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Intracortical microstimulation of somatosensory cortex: functional encoding and localization of neuronal recruitment

Description

Intracortical microstimulation (ICMS) within somatosensory cortex can produce artificial sensations including touch, pressure, and vibration. There is significant interest in using ICMS to provide sensory feedback for a prosthetic limb. In such a system, information recorded from sensors on the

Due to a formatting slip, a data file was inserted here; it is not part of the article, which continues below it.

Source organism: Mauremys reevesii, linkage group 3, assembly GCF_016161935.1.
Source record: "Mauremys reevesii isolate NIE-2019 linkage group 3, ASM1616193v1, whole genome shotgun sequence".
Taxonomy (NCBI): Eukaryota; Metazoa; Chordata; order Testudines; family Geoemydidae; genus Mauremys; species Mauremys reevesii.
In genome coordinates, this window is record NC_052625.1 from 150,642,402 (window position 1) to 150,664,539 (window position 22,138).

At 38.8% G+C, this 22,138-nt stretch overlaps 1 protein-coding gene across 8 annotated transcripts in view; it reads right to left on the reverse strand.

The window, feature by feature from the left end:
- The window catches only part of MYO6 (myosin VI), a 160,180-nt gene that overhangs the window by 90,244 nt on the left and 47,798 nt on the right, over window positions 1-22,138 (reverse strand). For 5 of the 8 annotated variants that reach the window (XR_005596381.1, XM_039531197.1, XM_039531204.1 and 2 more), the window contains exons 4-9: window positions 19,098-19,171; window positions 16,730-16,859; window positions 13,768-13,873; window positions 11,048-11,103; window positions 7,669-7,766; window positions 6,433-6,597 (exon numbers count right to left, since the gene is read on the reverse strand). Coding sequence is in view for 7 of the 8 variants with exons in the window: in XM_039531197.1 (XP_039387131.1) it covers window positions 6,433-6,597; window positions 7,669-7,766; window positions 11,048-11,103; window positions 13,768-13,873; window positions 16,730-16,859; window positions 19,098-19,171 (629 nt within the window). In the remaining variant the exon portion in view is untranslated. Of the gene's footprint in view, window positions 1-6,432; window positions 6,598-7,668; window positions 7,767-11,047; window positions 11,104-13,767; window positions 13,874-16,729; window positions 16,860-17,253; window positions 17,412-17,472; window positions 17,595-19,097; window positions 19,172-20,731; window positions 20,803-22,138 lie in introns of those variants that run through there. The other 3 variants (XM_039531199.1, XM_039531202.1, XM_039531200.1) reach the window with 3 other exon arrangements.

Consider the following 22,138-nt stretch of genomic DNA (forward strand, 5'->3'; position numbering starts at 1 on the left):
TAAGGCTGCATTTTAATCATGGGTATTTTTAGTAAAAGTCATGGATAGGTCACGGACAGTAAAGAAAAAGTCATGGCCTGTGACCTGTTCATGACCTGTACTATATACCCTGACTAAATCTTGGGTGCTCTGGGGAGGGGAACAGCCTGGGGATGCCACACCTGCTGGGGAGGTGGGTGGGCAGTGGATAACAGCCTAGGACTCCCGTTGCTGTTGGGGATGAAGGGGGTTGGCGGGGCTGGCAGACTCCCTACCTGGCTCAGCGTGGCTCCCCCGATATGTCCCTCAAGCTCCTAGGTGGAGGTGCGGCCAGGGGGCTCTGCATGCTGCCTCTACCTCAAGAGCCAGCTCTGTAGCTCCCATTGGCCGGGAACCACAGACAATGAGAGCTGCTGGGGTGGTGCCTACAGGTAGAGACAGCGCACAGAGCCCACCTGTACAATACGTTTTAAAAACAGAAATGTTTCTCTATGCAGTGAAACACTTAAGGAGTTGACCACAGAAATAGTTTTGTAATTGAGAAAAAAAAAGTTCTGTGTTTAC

Intracortical microstimulation (ICMS) within somatosensory cortex can produce artificial sensations including touch, pressure, and vibration. There is significant interest in using ICMS to provide sensory feedback for a prosthetic limb. In such a system, information recorded from sensors on the prosthetic would be translated into electrical stimulation and delivered directly to the brain, providing feedback about features of objects in contact with the prosthetic. To achieve this goal, multiple simultaneous streams of information will need to be encoded by ICMS in a manner that produces robust, reliable, and discriminable sensations. The first segment of this work focuses on the discriminability of sensations elicited by ICMS within somatosensory cortex. Stimulation on multiple single electrodes and near-simultaneous stimulation across multiple electrodes, driven by a multimodal tactile sensor, were both used in these experiments. A SynTouch BioTac sensor was moved across a flat surface in several directions, and a subset of the sensor's electrode impedance channels were used to drive multichannel ICMS in the somatosensory cortex of a non-human primate. The animal performed a behavioral task during this stimulation to indicate the discriminability of sensations evoked by the electrical stimulation. The animal's responses to ICMS were somewhat inconsistent across experimental sessions but indicated that discriminable sensations were evoked by both single and multichannel ICMS. The factors that affect the discriminability of stimulation-induced sensations are not well understood, in part because the relationship between ICMS and the neural activity it induces is poorly defined. The second component of this work was to develop computational models that describe the populations of neurons likely to be activated by ICMS. Models of several neurons were constructed, and their responses to ICMS were calculated. A three-dimensional cortical model was constructed using these cell models and used to identify the populations of neurons likely to be recruited by ICMS. Stimulation activated neurons in a sparse and discontinuous fashion; additionally, the type, number, and location of neurons likely to be activated by stimulation varied with electrode depth.